In the year 1400, a young man came to the door of the largest hospital in Siena. A plague was raging through the city so horrible that as many as twenty people died each day just in the hospital alone. And many of the people who died were those who were needed to tend the ill. It was a desperate situation — more and more people were falling ill and fewer and fewer people were there to help them.
The twenty-year-old man who stood there had not come because he was ill but because he wanted to help. And he brought not new patients but young men like himself willing to tend the dying. For four months Bernardine and his companions worked day and night not only to comfort the patients but to organize and clean the hospital. Only at the end of the plague did Bernardine himself fall ill — of exhaustion.
But that was Bernardine’s way — whatever he did, he put his whole self into it. Immediately after he recovered he was back caring for the sick — but this time, he was responsible not for a whole hospital but one person — an invalid aunt. Yet for fourteen months she got his full attention. Throughout his life, he put as much energy into caring for one person as for hundreds, as much commitment into converting one citizen as to preaching to a whole city.
After his aunt died, Bernardine started to think about where his life should be going. The son of a noble family, he had been orphaned at seven and raised by an aunt. We are told as a young person that he hated indecent talk so much that he would blush when he heard it. Even his schoolmates hesitated to make him so uncomfortable but apparently one adult citizen thought it would be a great joke to needle Bernardine. In a public marketplace he stopped Bernardine and started to talk to him in a shameful way. But if he had thought to get away with his cruel trick, he was surprised when Bernardine slapped him in the face. The man slunk away, shamed in front of the very crowd he’d been trying to impress.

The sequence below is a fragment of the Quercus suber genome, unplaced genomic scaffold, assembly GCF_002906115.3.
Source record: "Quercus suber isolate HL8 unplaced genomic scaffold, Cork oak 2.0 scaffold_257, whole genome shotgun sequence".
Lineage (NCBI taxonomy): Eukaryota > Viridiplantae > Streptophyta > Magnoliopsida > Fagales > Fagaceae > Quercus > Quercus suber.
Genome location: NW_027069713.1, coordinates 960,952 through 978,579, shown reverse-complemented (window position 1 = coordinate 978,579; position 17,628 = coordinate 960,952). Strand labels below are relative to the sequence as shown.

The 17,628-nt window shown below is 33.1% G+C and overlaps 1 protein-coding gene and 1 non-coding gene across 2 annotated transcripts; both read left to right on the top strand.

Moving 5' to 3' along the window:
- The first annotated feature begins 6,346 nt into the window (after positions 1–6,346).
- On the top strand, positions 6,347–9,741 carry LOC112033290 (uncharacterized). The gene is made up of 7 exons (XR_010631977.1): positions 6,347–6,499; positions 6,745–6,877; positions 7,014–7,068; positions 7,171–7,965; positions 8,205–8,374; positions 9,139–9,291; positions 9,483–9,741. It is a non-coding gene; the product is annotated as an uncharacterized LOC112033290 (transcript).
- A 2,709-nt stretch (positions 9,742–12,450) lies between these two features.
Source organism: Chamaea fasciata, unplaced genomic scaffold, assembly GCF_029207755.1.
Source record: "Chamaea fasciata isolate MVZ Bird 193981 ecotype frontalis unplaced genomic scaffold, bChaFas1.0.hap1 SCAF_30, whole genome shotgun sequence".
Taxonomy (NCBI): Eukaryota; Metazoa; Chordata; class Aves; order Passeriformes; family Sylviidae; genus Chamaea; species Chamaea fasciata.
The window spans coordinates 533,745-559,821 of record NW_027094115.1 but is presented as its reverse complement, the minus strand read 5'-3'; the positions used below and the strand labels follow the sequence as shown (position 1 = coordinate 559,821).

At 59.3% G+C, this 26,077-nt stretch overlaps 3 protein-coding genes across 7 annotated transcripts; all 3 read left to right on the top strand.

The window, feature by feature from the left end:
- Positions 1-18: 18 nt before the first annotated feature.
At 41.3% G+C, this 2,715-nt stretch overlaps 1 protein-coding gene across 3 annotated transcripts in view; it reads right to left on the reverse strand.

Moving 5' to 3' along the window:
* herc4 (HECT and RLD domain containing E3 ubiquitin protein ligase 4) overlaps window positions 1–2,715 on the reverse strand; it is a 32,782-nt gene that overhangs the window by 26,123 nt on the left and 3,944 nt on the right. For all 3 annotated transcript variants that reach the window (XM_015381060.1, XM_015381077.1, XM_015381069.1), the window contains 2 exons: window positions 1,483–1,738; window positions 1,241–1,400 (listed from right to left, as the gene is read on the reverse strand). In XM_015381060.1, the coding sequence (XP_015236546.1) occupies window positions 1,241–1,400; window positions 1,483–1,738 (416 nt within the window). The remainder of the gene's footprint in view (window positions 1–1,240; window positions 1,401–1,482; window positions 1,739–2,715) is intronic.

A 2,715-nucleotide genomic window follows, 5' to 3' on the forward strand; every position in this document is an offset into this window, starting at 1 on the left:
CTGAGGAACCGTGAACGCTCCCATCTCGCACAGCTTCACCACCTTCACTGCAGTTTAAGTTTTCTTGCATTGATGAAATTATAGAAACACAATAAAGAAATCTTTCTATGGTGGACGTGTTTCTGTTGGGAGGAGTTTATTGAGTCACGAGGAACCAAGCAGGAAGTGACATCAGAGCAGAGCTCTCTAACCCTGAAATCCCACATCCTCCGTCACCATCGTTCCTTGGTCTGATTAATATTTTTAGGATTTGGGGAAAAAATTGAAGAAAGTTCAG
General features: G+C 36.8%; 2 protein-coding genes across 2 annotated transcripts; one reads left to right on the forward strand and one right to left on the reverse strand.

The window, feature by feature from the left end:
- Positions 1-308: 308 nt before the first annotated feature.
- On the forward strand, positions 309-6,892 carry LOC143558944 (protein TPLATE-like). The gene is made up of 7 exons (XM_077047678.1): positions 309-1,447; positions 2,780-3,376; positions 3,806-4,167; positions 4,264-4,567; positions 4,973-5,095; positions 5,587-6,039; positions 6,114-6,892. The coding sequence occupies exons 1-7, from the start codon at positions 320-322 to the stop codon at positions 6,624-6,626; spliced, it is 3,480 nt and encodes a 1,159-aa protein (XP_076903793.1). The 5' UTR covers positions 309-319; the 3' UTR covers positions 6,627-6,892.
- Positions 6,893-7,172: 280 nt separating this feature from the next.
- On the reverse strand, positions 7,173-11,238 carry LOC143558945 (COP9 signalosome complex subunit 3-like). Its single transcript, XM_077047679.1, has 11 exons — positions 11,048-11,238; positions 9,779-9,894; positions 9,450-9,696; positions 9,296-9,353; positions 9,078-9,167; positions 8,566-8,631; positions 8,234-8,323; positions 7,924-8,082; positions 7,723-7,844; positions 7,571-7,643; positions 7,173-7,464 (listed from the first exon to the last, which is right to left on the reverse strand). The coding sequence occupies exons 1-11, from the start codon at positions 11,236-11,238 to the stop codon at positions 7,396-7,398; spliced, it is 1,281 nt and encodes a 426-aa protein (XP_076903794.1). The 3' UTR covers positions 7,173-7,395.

Bernardine, who had come to Siena to study, threw himself into prayer and fasting to discover what Godwanted him to do. One might have expected him to continue his work with the sick but in 1403 he joined the Franciscans and in 1404 he was ordained a priest.
The Franciscans were known as missionary preachers, but Bernardine did very little preaching with because of a voice that was weak and hoarse. For twelve years he remained in the background, his energies going to prayer or to his own spiritual conversion and preparation.
At the end of that time, he went to Milan on a mission. When he got up to preach his voice was strong and commanding and his words so convincing that the crowd would not let him leave unless he promised to come back.
Thus began the missionary life of the one whom Pope Pius II called a second Paul. As usual, Bernardine through his whole self, body and soul, into his new career. He crisscrossed Italy on foot, preaching for hours at a time, several times a day. We are told he preached on punishment for sin as well as reward forvirtue but focusing in the end on the mercy of Jesus and the love of Mary. His special devotion was to the Holy Name of Jesus.
Some who were jealous denounced him to the pope by saying he preached superstition. Silenced for a short while, Bernardine was soon cleared and back to preaching.
Bernardine refused several cities that wanted him as bishop but he was unable to avoid being namedvicar general of his order. All his energy during that period went to renewing the original spirit of the order.
Soon, however, Bernardine heard the call to go back to preaching which consumed his last days. As amatter of fact, even when it was clear he was dying, he preached fifty consecutive days. He died in 1444 when he was almost 64 years old.
Saint Bernardine of Siena, words were very important to you. You spent most of your life speaking the golden words of Jesus’ mercy and his Holy Name. And you abhorred words that were shameful. Pray for us that we may always choose to speak Jesus’ name with reverence and choose words of love over words of shame. Amen
Copyright 1996-2000 by Terry Matz. All Rights Reserved.